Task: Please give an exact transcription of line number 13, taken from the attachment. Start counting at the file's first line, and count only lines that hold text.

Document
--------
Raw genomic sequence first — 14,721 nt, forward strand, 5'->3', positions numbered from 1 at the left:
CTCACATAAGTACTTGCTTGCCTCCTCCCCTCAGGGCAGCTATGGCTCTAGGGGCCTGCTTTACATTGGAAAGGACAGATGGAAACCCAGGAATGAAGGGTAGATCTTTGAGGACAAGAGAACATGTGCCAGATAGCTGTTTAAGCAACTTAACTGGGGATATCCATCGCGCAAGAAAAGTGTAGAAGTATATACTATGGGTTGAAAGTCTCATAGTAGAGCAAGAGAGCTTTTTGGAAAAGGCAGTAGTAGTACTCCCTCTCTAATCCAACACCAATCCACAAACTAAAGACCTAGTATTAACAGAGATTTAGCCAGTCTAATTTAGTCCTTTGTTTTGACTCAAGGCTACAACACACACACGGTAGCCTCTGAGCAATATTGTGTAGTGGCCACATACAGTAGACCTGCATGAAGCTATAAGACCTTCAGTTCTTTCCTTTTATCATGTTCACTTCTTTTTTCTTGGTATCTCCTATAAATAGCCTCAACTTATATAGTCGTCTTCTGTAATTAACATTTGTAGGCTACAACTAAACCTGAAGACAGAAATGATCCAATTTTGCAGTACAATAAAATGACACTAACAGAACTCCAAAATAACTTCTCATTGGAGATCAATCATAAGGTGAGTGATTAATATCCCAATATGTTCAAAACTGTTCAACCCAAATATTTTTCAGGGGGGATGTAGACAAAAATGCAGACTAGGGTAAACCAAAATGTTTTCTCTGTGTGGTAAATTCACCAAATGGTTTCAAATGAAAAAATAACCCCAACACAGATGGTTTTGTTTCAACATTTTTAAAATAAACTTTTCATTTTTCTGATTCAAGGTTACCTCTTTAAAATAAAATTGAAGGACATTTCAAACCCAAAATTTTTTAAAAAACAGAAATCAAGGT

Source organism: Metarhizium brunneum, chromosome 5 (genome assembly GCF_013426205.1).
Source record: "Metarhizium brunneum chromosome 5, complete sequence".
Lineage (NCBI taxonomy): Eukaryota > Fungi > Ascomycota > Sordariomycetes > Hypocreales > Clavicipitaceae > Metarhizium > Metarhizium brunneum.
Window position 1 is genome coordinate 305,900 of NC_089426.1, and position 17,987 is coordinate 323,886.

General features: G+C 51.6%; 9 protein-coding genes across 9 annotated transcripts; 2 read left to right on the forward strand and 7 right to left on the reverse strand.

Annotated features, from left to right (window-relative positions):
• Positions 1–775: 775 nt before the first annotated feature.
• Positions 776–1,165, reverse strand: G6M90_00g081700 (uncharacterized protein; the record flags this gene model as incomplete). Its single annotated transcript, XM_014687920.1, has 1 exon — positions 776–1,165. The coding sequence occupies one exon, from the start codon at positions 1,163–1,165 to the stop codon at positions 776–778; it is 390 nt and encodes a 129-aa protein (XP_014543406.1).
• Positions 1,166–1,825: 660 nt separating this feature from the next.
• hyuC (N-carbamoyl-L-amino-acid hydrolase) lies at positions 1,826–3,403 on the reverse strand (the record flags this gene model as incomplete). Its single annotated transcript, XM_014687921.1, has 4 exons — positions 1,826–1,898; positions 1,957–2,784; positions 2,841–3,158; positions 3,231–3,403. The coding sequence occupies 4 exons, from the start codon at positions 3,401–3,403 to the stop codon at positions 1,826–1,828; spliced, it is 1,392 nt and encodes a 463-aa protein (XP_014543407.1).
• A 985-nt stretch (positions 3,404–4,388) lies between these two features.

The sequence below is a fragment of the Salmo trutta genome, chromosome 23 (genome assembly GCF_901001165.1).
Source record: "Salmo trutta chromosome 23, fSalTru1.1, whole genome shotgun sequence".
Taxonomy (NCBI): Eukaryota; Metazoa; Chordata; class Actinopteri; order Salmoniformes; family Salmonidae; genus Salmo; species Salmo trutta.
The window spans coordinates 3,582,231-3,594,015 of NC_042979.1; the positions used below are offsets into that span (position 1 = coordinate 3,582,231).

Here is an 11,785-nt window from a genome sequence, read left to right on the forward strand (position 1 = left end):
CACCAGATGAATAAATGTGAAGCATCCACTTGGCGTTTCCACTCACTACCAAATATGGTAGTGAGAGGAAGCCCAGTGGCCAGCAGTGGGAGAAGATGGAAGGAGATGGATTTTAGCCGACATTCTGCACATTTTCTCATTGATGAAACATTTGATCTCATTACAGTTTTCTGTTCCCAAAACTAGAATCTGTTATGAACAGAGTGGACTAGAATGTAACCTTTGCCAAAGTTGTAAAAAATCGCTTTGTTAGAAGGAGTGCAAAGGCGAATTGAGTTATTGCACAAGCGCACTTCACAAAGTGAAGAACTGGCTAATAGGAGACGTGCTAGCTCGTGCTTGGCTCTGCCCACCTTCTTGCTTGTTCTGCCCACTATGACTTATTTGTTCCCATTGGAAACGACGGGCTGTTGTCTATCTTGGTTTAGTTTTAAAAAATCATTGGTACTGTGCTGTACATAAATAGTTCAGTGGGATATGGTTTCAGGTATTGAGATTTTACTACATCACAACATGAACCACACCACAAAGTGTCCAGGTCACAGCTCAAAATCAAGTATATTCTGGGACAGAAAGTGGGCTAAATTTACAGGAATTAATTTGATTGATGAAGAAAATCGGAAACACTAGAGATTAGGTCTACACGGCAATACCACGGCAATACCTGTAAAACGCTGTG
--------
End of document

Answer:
• A 985-nt stretch (positions 3,404–4,388) lies between these two features.